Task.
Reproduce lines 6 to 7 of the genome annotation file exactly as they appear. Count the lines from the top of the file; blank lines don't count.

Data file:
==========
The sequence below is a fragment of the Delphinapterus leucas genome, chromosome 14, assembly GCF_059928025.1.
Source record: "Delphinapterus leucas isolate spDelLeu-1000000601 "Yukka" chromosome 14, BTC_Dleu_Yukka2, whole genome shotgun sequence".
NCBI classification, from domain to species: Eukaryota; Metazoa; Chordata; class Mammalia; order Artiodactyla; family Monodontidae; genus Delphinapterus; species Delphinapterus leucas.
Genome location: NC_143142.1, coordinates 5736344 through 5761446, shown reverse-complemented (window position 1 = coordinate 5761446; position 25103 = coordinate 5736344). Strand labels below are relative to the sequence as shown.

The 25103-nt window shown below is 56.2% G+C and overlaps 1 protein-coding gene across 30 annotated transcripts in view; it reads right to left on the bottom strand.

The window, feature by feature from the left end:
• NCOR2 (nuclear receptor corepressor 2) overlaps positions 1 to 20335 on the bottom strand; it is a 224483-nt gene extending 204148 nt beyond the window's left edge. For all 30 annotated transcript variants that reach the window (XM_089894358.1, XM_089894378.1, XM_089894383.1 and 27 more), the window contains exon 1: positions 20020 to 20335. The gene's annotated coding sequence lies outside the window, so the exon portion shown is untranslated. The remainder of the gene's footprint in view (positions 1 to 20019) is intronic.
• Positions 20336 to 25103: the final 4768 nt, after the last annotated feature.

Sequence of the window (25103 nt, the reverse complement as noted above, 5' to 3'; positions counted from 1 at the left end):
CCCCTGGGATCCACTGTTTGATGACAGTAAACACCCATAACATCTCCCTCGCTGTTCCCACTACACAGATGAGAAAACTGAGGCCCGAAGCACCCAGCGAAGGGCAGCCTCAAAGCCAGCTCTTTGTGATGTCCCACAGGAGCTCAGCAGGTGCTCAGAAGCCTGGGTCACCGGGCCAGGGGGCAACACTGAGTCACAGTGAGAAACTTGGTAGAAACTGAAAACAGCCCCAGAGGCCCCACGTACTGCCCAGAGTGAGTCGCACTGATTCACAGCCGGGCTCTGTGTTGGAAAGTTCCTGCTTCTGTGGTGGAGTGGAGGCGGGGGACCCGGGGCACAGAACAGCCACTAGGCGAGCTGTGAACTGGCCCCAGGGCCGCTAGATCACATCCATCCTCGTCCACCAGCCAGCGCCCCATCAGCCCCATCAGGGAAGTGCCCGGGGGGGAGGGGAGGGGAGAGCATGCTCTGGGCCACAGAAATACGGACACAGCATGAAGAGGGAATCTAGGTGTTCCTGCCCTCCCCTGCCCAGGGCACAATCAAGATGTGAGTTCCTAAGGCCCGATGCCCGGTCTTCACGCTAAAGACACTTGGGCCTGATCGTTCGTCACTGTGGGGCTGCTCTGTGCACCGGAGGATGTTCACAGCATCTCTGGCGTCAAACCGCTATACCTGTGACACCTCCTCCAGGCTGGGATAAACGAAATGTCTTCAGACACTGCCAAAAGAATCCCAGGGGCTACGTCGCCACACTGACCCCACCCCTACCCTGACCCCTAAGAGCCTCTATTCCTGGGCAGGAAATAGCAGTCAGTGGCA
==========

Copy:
The window, feature by feature from the left end:
• NCOR2 (nuclear receptor corepressor 2) overlaps positions 1 to 20335 on the bottom strand; it is a 224483-nt gene extending 204148 nt beyond the window's left edge. For all 30 annotated transcript variants that reach the window (XM_089894358.1, XM_089894378.1, XM_089894383.1 and 27 more), the window contains exon 1: positions 20020 to 20335. The gene's annotated coding sequence lies outside the window, so the exon portion shown is untranslated. The remainder of the gene's footprint in view (positions 1 to 20019) is intronic.